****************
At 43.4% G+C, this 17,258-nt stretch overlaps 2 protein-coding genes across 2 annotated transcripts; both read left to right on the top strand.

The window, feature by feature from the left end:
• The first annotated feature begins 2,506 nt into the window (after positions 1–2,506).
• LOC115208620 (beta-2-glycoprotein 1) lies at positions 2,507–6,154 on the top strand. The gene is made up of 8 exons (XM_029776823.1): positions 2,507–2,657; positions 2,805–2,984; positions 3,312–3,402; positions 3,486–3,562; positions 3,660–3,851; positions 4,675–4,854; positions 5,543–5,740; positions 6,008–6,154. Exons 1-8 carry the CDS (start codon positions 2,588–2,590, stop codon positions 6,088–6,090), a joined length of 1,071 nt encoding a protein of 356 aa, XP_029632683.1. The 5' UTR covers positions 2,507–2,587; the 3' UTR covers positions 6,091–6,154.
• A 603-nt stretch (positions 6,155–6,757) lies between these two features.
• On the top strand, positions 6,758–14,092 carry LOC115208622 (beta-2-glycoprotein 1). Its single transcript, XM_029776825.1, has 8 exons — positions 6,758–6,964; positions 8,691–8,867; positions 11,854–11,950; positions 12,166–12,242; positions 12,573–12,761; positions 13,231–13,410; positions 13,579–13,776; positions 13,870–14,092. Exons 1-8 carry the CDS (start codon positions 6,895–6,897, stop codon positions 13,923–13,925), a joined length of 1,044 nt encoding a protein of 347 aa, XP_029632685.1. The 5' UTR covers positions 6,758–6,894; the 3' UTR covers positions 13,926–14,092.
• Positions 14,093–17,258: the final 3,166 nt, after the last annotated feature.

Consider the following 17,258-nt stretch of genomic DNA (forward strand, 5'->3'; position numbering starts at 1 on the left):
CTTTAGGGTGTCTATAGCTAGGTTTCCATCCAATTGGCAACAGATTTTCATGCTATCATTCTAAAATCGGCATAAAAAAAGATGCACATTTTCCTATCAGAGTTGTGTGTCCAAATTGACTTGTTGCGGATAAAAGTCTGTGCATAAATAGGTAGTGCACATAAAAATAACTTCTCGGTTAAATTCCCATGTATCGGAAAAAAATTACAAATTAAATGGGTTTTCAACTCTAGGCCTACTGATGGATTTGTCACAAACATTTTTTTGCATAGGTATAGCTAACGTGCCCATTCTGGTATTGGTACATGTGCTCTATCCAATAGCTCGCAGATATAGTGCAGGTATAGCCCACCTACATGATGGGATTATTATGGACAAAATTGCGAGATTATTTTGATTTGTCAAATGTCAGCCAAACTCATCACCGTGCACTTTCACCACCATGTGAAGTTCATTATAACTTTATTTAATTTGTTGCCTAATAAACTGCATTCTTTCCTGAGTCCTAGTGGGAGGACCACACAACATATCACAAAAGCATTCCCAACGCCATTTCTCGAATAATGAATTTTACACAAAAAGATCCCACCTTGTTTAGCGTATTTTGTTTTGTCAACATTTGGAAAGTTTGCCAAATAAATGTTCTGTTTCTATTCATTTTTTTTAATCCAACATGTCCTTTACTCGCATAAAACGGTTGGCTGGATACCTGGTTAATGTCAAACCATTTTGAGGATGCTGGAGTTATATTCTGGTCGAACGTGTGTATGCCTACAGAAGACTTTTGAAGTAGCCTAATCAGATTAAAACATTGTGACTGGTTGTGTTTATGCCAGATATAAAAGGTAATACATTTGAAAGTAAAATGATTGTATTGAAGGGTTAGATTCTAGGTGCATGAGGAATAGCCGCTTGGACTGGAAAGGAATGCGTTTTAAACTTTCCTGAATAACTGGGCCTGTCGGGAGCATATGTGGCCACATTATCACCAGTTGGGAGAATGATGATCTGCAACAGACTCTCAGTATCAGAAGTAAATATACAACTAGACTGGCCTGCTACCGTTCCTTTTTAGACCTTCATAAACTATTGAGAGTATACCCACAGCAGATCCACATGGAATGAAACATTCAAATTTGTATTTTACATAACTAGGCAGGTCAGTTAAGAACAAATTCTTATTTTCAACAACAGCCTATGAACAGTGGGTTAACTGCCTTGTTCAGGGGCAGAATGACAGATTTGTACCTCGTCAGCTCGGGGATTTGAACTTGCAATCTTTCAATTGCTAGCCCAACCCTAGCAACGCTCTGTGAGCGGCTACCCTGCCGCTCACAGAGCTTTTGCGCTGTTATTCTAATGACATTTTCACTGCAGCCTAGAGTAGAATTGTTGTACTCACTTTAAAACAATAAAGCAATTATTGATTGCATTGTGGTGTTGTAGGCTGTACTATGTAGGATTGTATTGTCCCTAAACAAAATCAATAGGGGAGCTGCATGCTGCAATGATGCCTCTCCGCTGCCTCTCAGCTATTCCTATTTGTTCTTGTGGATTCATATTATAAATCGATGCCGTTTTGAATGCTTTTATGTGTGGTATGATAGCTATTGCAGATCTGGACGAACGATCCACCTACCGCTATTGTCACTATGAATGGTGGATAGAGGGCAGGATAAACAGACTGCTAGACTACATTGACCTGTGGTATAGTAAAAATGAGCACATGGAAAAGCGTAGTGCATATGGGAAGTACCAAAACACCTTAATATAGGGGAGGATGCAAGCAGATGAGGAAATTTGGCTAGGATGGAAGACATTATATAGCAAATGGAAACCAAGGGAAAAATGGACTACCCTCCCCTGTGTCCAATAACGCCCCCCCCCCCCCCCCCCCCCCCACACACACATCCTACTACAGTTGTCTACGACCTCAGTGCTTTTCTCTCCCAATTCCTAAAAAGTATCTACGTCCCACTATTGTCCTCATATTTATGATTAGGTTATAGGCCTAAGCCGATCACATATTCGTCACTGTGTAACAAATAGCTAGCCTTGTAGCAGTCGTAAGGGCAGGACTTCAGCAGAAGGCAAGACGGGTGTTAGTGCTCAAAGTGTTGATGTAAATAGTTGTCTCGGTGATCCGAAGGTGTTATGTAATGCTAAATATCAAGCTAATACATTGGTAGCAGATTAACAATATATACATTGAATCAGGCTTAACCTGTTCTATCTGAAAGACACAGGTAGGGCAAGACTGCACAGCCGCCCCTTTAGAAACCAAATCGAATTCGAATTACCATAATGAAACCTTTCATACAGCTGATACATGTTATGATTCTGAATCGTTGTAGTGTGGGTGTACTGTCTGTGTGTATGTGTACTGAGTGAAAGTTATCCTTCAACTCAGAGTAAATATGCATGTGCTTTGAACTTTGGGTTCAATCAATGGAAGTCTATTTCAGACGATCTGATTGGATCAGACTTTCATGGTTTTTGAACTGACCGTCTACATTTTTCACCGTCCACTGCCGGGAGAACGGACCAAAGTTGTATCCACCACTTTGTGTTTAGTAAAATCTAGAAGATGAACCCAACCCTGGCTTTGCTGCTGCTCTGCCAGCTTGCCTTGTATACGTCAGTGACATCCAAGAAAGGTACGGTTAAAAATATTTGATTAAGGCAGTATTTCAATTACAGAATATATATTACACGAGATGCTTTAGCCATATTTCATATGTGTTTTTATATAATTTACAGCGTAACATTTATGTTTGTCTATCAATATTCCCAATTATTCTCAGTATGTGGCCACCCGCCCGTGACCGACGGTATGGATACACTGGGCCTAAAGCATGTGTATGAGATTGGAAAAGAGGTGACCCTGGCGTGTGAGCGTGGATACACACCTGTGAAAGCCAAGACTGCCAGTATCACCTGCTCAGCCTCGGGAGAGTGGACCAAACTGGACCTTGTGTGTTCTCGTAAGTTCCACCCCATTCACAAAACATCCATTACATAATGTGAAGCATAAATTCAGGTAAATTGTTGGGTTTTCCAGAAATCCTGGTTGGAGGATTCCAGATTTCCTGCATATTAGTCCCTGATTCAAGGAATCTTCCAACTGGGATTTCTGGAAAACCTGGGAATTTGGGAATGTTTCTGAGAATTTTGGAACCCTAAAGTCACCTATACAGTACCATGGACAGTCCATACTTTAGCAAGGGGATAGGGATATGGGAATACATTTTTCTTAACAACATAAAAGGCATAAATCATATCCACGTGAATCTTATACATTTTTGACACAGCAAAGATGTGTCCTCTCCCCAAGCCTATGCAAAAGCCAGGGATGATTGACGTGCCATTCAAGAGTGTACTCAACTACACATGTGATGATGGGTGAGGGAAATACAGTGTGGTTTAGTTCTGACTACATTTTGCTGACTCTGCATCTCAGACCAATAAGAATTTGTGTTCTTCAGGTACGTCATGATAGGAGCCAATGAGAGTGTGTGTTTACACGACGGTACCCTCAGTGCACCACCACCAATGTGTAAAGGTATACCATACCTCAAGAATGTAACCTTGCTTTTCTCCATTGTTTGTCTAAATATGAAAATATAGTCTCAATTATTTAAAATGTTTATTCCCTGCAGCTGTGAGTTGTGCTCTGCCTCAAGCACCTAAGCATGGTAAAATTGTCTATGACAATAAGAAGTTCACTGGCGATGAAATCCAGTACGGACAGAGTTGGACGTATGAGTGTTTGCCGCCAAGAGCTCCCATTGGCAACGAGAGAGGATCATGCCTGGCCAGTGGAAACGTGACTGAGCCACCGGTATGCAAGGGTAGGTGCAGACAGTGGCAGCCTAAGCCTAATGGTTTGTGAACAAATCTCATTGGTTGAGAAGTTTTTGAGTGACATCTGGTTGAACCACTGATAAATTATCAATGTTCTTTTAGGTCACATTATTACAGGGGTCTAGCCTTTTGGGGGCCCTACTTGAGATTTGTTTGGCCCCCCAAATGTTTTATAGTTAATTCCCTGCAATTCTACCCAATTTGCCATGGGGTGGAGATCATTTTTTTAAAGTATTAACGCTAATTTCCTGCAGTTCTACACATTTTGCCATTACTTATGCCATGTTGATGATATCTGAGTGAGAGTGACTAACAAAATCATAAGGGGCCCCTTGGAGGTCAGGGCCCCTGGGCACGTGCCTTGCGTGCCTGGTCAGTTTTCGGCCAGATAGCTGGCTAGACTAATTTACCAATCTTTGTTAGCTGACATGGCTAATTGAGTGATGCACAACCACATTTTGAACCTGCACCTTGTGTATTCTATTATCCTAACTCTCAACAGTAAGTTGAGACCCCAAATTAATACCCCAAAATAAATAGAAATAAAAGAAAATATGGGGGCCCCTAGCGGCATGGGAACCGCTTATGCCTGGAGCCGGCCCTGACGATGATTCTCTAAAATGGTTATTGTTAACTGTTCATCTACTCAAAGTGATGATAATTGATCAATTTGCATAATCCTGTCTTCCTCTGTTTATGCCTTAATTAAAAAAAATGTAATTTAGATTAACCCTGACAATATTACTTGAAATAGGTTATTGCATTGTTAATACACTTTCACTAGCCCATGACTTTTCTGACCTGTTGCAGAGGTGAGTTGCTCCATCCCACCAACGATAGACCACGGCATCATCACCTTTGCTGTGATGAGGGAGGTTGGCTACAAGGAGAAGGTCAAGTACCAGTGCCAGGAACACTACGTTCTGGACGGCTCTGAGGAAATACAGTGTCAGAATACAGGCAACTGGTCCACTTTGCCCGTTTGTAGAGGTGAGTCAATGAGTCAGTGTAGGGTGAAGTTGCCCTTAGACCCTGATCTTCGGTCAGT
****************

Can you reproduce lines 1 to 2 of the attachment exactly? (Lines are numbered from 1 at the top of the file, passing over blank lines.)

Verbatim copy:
At 43.4% G+C, this 17,258-nt stretch overlaps 2 protein-coding genes across 2 annotated transcripts; both read left to right on the top strand.

The window, feature by feature from the left end: